Chopper Crash Wreckage May Face Inspection

     (CN) – The bankrupt manufacturer of a helicopter component at issue in a fatal crash can duck civil claims after withdrawing its objection to inspection of the wreckage, a federal judge ruled.
     Schweizer Aircraft manufactured the helicopter that crashed near Blackpool in Lancashire, England, on Sept. 22, 2009, while pilot Steven Edward Lewis was training Philip Charles Gray for a private license.
     The crash killed both men, who were U.K. citizens, and counsel for their estates shipped the helicopter wreckage to Delaware, where it remains in storage.
     Steven’s personal representative, Pamela Lewis, filed suit in Pennsylvania, joined by Philip’s representatives, Keith Whitehead and John Wroblewski.
     The defendants include Schweizer, a subsidiary and other manufacturers involved with the chopper: Avco Corp., Lycoming Engines, Textron Systems Corp., Textron Inc., Precision Airmotive LLC, Precision Airmotive Corp., Sikorsky Aircraft Corp., United Technologies Corp., and Champion Aerospace LLC.
     Precision Airmotive, which allegedly manufactured the fuel injector servo that was used in the Schweizer helicopter, filed for Chapter 11 bankruptcy in December 2012, automatically staying the litigation. Omitting Precision from consideration, U.S. District Judge Harvey Bartle III refused in January 2012 to dismiss the claims against the other defendants on the basis of forum non conveniens.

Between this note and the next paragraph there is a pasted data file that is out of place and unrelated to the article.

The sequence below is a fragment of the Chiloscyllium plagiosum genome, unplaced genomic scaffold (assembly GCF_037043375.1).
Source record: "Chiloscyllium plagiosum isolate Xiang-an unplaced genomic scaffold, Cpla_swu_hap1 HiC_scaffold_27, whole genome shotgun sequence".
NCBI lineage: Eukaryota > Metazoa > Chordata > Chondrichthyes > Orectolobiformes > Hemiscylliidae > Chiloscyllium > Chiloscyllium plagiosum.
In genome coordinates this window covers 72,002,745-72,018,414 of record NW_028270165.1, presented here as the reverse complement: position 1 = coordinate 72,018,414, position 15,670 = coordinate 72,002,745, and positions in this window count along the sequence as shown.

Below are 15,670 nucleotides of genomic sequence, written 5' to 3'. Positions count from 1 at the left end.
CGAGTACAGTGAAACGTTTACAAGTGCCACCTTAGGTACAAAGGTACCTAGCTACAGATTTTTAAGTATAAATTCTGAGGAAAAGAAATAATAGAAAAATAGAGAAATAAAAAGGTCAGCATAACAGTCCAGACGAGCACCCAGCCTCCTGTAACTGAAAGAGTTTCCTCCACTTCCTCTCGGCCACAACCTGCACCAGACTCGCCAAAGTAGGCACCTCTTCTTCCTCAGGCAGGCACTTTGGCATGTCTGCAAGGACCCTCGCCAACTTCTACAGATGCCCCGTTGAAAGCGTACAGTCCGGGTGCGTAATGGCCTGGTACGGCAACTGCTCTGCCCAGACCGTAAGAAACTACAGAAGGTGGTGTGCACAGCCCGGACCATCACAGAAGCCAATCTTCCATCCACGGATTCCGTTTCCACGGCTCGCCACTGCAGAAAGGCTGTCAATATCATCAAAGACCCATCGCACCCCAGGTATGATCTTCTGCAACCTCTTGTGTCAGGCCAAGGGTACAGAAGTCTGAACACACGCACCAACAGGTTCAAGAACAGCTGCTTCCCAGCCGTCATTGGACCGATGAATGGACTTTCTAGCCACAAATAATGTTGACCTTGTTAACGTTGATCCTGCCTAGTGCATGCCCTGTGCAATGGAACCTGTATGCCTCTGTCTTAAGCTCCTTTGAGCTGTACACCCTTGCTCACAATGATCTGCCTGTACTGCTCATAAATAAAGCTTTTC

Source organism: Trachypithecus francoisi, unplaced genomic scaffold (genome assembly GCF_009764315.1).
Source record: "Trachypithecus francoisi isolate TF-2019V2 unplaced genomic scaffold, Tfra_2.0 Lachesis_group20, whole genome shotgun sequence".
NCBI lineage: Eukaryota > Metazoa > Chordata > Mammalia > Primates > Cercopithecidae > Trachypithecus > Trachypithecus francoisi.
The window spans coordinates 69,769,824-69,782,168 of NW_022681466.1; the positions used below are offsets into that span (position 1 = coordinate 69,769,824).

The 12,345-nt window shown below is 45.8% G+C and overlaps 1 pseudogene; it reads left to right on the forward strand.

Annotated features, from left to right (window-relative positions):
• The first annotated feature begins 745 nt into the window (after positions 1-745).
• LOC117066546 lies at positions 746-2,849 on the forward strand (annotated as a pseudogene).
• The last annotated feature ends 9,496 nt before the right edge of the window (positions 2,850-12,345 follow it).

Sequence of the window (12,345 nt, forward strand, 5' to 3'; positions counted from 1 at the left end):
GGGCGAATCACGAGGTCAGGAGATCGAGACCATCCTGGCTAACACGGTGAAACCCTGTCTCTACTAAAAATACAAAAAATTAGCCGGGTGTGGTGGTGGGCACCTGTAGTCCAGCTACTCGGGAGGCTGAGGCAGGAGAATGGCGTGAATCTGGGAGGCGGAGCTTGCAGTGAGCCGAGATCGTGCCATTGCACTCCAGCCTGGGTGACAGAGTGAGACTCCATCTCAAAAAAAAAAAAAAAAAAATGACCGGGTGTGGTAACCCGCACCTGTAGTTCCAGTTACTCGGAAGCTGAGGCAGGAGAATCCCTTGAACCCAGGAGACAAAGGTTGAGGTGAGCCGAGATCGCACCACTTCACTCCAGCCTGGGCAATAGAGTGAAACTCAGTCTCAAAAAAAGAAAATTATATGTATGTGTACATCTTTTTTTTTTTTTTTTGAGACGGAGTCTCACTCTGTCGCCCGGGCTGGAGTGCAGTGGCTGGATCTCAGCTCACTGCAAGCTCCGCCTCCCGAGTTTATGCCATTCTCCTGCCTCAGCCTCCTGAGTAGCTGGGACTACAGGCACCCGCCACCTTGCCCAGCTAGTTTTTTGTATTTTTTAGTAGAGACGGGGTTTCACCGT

Precision then informed all parties that it would object to any inspection of the helicopter wreckage as a violation of the automatic stay, but later agreed to withdraw its objections if the plaintiffs voluntarily dismissed it from the case.
     The remaining defendants opposed, but Bartle decided Wednesday that the automatic stay does not preclude dismissing Precision from the case.
     “The non-Precision defendants also argue that they would be prejudiced by the dismissal of the Precision defendants because they will not be able to rely on evidence at the disposal of the Precision defendants, such as documents involving the design and manufacture of the fuel injector servo,” Bartle wrote. “We disagree. Just as with any other non-party, the non-Precision defendants may seek discovery from the Precision defendants if they are dismissed from this action through Rule 45 of the Federal Rules of Civil Procedure.”
     Now that the stay has been entered – 14 months after the complaint was served – the defendants cannot file any cross-claims against Precision, according to the ruling.
     “The plaintiffs are not settling with the Precision defendants for any sum of money but rather are dismissing those defendants entirely from the action,” Bartle wrote. “Accordingly, this situation is the same as if the plaintiffs had chosen not to sue the Precision defendants originally – a decision which they would have been free to make. The absence of the Precision defendants on the verdict sheet at trial is no different from the verdict sheet in any other similar situation where a joint tortfeasor or other potentially liable party is not sued.”

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